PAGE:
"We don't know them," the husband, Wu Beiling, says. "Xi Jinping was just unveiled. I'm not very familiar with the rest of the members."

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Money Coach
12:42 pm
Thu November 15, 2012

A Military Boot Camp For Your Money

Transcript

MICHEL MARTIN, HOST:

Switching gears now, we've all heard about how veterans leave the military with lifelong lessons about discipline, camaraderie and staying cool under fire, but our next guest says his military service also helped him with his finances.

Steve Repak is a veteran who is now a certified financial planner. He says he's applied what he learned in the Army to apply discipline to his finances. He's written a book to share what he learned. It's called "Dollars and Uncommon Sense: Basic Training for Your Money," and he's with us now.

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Politics
12:38 pm
Thu November 15, 2012

Did The President Set The Right Tone?

Transcript

MICHEL MARTIN, HOST:

I'm Michel Martin, and this is TELL ME MORE, from NPR News. In a few minutes, we will speak with the winner of the prestigious National Book Award for Nonfiction, author Katherine Boo. She was honored for her book about the people in a neighborhood in Mumbai, and she'll tell us more about it in a few minutes.

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The Two-Way
12:26 pm
Thu November 15, 2012

Israel, Hamas Battle Becomes A Twitter War

Palestinians try to extinguish fire following an Israeli air strike on Wednesday in Gaza City.
Mohammed Abed AFP/Getty Images

Originally published on Sun November 18, 2012 9:22 am

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The Two-Way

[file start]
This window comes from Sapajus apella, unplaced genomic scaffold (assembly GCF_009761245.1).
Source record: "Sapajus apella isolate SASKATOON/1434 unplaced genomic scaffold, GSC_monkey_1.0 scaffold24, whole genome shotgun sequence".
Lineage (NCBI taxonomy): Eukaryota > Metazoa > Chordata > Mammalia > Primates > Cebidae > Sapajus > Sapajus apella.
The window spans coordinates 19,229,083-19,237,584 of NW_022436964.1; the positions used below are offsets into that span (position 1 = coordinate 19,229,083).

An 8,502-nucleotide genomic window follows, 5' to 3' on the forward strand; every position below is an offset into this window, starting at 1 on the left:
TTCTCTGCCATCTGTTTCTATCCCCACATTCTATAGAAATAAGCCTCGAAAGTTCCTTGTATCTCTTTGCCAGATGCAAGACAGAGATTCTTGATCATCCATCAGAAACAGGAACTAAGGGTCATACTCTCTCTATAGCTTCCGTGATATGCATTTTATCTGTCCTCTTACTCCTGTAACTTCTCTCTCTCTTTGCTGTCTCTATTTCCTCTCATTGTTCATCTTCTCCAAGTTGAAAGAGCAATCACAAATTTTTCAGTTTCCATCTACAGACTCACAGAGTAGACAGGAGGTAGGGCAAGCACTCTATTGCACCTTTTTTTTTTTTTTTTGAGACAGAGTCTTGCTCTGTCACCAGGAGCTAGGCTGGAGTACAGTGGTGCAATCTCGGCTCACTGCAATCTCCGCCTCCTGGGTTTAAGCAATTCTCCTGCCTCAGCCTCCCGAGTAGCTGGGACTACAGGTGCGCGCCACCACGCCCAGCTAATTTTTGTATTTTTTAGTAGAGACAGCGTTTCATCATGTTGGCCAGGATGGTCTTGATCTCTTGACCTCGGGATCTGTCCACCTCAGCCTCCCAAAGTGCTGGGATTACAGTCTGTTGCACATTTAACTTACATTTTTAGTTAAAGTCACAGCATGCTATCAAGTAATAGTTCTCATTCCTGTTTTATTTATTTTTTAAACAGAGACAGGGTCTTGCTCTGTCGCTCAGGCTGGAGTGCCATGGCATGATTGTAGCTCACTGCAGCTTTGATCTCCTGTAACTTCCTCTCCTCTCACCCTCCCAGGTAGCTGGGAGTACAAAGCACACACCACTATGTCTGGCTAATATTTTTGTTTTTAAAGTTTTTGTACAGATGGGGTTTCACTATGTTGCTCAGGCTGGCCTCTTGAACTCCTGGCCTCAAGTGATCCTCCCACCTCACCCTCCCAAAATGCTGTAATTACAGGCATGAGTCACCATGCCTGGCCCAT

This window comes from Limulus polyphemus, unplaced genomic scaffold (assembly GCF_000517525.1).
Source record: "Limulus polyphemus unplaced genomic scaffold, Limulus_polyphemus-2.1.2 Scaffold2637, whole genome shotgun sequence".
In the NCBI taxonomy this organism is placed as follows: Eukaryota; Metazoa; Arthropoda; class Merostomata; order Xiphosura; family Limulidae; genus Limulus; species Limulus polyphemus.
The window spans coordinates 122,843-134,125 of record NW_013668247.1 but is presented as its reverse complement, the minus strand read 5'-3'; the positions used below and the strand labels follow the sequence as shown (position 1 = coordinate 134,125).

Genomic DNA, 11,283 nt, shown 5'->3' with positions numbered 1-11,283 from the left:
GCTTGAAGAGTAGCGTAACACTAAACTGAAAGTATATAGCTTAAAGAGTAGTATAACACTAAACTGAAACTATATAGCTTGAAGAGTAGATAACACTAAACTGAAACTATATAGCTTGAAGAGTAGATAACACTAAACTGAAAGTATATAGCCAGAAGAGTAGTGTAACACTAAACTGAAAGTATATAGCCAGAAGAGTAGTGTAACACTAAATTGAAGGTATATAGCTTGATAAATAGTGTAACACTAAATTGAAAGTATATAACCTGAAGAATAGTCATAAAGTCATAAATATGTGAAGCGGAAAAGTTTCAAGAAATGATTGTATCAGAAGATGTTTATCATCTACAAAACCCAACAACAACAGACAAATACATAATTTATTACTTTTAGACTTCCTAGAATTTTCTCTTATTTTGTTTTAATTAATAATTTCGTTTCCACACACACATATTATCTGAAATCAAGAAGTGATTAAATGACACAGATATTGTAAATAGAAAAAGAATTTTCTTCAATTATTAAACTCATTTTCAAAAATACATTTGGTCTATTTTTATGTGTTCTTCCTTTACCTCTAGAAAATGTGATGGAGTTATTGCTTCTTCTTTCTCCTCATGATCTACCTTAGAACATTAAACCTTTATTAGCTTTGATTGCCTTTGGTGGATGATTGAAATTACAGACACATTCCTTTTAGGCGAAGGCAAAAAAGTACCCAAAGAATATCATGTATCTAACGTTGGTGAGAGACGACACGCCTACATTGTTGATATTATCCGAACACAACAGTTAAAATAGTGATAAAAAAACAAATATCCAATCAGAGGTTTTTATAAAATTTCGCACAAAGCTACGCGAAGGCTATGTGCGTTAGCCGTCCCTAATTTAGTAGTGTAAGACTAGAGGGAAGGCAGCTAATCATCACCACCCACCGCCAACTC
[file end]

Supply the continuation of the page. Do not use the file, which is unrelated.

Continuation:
12:08 pm
Thu November 15, 2012

BP's $4 Billion Criminal Penalty: Who Gets The Money?

July 2010: Two pelicans sit on booms protecting Queen Bess Island, La., from oil that spilled after the Deepwater Horizon rig exploded in April.
Chris Graythen Getty Images

Originally published on Thu November 15, 2012 2:37 pm

(We updated this post with more details at 2:25 p.m. ET. Scroll down to see them.)

Now that BP has pleaded guilty and agreed to pay $4 billion in criminal penalties for misconducted related to the 2010 Gulf Oil spill, there's a logical question:

Where does the money go?

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The Two-Way
12:08 pm
Thu November 15, 2012

Postal Service Reports Record $15.9 Billion Loss

An employee loads flat trays onto a truck at the U.S. Postal Service processing and distribution center in Merrifield, Va.
Andrew Harrier Bloomberg via Getty Images

The United States Postal Service reported a record $15.9 billion loss in fiscal year 2012. That compares to a $5.1 billion loss last fiscal year.

Bloomberg reports that the postal service is forecast to run out of cash by Oct. 15, 2013 when it is scheduled to make a workers compensation payment to the Labor Department. The Postmaster General Patrick Donahoe painted a grim picture when he announced the loss.